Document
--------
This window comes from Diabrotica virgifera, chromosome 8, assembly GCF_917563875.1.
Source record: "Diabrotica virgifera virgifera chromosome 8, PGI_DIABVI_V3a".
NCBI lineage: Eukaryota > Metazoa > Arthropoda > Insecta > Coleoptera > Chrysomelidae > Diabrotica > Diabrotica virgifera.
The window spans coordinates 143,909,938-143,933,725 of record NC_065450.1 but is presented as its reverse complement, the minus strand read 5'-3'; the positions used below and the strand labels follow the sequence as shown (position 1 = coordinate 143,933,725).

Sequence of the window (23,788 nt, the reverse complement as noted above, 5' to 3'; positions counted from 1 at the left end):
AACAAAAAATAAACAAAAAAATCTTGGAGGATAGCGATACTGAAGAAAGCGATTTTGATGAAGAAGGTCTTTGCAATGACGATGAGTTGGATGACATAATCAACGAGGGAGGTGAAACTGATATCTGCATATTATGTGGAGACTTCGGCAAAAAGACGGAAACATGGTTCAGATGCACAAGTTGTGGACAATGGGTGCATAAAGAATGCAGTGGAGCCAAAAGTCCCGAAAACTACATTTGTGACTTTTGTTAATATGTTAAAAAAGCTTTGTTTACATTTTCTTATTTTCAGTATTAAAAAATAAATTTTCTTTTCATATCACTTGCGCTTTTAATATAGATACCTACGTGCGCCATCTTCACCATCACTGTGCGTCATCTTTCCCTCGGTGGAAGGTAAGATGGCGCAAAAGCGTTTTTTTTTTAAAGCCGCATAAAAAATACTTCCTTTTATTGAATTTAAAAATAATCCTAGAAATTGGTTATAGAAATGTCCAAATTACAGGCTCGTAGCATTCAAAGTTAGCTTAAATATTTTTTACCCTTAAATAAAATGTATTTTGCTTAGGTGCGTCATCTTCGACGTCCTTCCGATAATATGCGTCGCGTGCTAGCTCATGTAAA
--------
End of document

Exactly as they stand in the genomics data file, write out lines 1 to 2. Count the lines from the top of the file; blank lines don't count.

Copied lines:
This window comes from Diabrotica virgifera, chromosome 8, assembly GCF_917563875.1.
Source record: "Diabrotica virgifera virgifera chromosome 8, PGI_DIABVI_V3a".